C&D Scrap Metal Recyclers, based in Houston, is hearing from its broker that he has shipped the company’s materials, mostly high-grade copper, to Taiwan, Vietnam and Indonesia. And while some of it stays in those locations, some is moving on to China. But exporters in these countries have to unload and reload it into their own containers as China has rejected what it recognizes as being U.S. materials, says Dennis Laviage, president and CEO of C&D Scrap Metal. That process, on top of tariffs and duties, has significantly raised the company’s costs.
“At the end of the day, we can get to China. But in the good old days, it was about $800 to get shipments from Houston to China. Now, it’s $3,000 to $5,000 for the same shipments,” he says.
Tri-State Iron & Metal in Texarkana, Ark., runs a shredding plant and a nonferrous plant where the shredded material is sorted. It has sent a lot of zorba (shredded, pre-treated scrap, usually from vehicles) to China, but the 25 percent tariff and lowered contamination threshold have resulted in economic constraints. To meet the tighter specs, the company invested in air separation technology as well as eddy current technology.
“We now make 99 percent clean nonferrous that ships all over the world. But between investments in technology, the tariff and overall decline in value of commodities, we have had to postpone other capital expenditures. We are spending more to make less. I don’t see much optimism for the rest of 2019, and past that, I am not sure,” says Howard Glick, chairman of the board at Tri-State Iron & Metal.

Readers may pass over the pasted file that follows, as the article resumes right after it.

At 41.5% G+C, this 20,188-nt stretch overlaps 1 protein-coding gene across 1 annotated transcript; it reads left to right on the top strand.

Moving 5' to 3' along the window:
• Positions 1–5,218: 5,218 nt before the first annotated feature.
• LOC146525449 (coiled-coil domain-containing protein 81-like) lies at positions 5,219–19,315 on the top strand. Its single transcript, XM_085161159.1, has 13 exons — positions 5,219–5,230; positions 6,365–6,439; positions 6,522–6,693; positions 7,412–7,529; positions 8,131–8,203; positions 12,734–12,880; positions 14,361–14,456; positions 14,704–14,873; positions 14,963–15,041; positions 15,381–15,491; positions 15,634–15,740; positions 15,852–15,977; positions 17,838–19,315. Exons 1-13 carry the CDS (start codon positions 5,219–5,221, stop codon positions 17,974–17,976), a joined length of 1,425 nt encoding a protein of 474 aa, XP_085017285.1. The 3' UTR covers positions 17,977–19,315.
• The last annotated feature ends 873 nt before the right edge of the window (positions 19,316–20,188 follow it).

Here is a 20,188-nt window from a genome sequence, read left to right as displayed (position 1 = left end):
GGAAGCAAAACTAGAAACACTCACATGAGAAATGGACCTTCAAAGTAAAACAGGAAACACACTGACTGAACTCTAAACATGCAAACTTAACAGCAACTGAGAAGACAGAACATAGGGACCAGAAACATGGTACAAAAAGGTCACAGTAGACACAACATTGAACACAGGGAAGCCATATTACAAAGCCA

Mike Jenny, managing director of Livingstone Partners, an investment banking advisory firm to the metals industry, has seen traditional metal recyclers look for new domestic solutions, particularly for aluminum scrap.
“One example is investments in capabilities to sort, separate and produce cleaner products to sell to aluminum die casters. So, they are making a purer product to sell in another production process,” he says.
Some are expanding beyond simply adding capabilities in metal commodities.
“Traditionally, the scrap metals industry was siloed. Now, we are seeing companies looking to take on different products to create value out of other streams they have, so they can be more things to other supplier bases,” says Jenny.
ISRI is working on strategies, too. It will host a government sanctioned trade mission to Indonesia and Malaysia in the winter of 2020 to introduce ISRI members to government officials and scrap consumers. And it has been introducing ISRI specifications developed by and for the industry.
Already, India has adopted ISRI specs to determine grade that will become raw material for production. And the organization is talking to trade associations in China to see if it can adapt specs for that country.
“There are no promises on if we can or not. ISRI specs are just the beginning of the commercial conversation with China but not perceived as the end,” says Pickard.
Overall, he is optimistic. “Just because China pulled back from commodities markets does not mean recycling is going away,” he says.